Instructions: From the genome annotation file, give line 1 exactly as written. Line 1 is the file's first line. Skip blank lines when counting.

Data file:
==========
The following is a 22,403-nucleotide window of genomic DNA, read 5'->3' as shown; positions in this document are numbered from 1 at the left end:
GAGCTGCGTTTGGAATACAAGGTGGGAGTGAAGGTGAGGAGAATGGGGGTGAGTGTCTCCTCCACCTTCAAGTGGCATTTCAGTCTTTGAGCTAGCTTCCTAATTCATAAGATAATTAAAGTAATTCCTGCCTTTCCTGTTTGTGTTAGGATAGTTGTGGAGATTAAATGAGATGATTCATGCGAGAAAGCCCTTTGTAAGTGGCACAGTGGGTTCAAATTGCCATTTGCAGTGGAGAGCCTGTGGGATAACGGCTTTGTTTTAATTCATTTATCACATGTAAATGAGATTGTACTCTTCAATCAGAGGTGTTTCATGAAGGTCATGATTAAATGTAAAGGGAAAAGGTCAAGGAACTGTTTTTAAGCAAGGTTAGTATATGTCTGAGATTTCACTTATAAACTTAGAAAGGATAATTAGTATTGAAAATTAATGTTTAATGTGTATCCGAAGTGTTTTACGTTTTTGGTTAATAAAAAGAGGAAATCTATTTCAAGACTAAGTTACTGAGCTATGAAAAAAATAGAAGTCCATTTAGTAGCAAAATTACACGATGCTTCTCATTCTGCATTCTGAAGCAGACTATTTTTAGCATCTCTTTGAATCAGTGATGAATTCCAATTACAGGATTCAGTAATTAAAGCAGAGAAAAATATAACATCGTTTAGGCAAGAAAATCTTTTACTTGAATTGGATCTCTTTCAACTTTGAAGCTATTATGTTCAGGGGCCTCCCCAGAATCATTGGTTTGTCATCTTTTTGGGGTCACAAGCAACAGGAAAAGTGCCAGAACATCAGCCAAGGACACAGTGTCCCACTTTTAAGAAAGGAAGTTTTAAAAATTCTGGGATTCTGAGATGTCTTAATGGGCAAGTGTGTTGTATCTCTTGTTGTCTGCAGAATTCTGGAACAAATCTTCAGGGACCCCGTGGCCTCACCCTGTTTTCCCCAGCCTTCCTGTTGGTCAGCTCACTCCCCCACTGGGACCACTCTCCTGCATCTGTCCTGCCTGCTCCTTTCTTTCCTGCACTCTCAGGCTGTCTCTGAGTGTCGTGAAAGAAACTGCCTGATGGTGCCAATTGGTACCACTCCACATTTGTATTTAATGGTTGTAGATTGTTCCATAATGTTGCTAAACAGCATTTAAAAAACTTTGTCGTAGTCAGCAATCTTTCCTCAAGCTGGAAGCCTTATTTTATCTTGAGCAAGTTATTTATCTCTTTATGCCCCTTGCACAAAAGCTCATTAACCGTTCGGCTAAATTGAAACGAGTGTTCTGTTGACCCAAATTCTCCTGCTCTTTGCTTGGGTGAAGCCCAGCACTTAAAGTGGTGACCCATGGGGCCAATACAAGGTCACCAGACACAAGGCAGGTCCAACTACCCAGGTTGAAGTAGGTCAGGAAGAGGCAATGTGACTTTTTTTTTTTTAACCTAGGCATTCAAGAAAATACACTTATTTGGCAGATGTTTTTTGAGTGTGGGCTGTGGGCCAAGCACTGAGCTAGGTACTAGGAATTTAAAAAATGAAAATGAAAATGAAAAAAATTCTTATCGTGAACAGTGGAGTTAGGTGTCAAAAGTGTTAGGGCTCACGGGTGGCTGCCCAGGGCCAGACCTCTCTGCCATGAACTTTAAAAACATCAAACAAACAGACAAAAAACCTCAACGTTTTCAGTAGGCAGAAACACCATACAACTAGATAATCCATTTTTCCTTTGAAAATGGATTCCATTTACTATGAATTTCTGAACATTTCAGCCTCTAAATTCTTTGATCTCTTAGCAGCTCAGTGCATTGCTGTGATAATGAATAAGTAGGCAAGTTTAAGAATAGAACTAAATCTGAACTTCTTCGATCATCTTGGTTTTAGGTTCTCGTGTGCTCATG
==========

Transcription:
The following is a 22,403-nucleotide window of genomic DNA, read 5'->3' as shown; positions in this document are numbered from 1 at the left end: